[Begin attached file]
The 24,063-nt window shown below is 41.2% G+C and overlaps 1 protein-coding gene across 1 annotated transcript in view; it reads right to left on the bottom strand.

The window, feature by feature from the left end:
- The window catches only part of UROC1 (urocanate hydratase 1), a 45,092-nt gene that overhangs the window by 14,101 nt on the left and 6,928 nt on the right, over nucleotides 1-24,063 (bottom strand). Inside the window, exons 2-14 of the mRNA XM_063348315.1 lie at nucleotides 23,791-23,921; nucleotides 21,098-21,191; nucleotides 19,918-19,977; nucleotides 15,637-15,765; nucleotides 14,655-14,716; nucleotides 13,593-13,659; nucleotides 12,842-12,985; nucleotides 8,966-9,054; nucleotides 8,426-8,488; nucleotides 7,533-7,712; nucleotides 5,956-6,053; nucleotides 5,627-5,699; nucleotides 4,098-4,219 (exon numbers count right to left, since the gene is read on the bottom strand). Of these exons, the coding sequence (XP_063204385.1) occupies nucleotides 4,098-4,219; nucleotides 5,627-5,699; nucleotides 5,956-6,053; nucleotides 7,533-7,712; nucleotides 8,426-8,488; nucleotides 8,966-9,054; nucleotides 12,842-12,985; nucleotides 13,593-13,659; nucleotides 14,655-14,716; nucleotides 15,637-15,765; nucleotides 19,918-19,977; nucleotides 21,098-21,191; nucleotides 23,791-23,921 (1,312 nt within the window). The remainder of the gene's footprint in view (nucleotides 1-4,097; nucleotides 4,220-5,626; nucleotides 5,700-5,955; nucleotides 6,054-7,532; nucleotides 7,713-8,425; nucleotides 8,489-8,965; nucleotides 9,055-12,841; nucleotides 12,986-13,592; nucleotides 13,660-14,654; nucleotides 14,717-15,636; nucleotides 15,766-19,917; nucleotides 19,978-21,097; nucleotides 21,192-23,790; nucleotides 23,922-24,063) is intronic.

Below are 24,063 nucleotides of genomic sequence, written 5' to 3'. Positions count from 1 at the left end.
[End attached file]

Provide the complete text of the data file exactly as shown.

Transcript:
The 24,063-nt window shown below is 41.2% G+C and overlaps 1 protein-coding gene across 1 annotated transcript in view; it reads right to left on the bottom strand.

The window, feature by feature from the left end:
- The window catches only part of UROC1 (urocanate hydratase 1), a 45,092-nt gene that overhangs the window by 14,101 nt on the left and 6,928 nt on the right, over nucleotides 1-24,063 (bottom strand). Inside the window, exons 2-14 of the mRNA XM_063348315.1 lie at nucleotides 23,791-23,921; nucleotides 21,098-21,191; nucleotides 19,918-19,977; nucleotides 15,637-15,765; nucleotides 14,655-14,716; nucleotides 13,593-13,659; nucleotides 12,842-12,985; nucleotides 8,966-9,054; nucleotides 8,426-8,488; nucleotides 7,533-7,712; nucleotides 5,956-6,053; nucleotides 5,627-5,699; nucleotides 4,098-4,219 (exon numbers count right to left, since the gene is read on the bottom strand). Of these exons, the coding sequence (XP_063204385.1) occupies nucleotides 4,098-4,219; nucleotides 5,627-5,699; nucleotides 5,956-6,053; nucleotides 7,533-7,712; nucleotides 8,426-8,488; nucleotides 8,966-9,054; nucleotides 12,842-12,985; nucleotides 13,593-13,659; nucleotides 14,655-14,716; nucleotides 15,637-15,765; nucleotides 19,918-19,977; nucleotides 21,098-21,191; nucleotides 23,791-23,921 (1,312 nt within the window). The remainder of the gene's footprint in view (nucleotides 1-4,097; nucleotides 4,220-5,626; nucleotides 5,700-5,955; nucleotides 6,054-7,532; nucleotides 7,713-8,425; nucleotides 8,489-8,965; nucleotides 9,055-12,841; nucleotides 12,986-13,592; nucleotides 13,660-14,654; nucleotides 14,717-15,636; nucleotides 15,766-19,917; nucleotides 19,978-21,097; nucleotides 21,192-23,790; nucleotides 23,922-24,063) is intronic.

Below are 24,063 nucleotides of genomic sequence, written 5' to 3'. Positions count from 1 at the left end.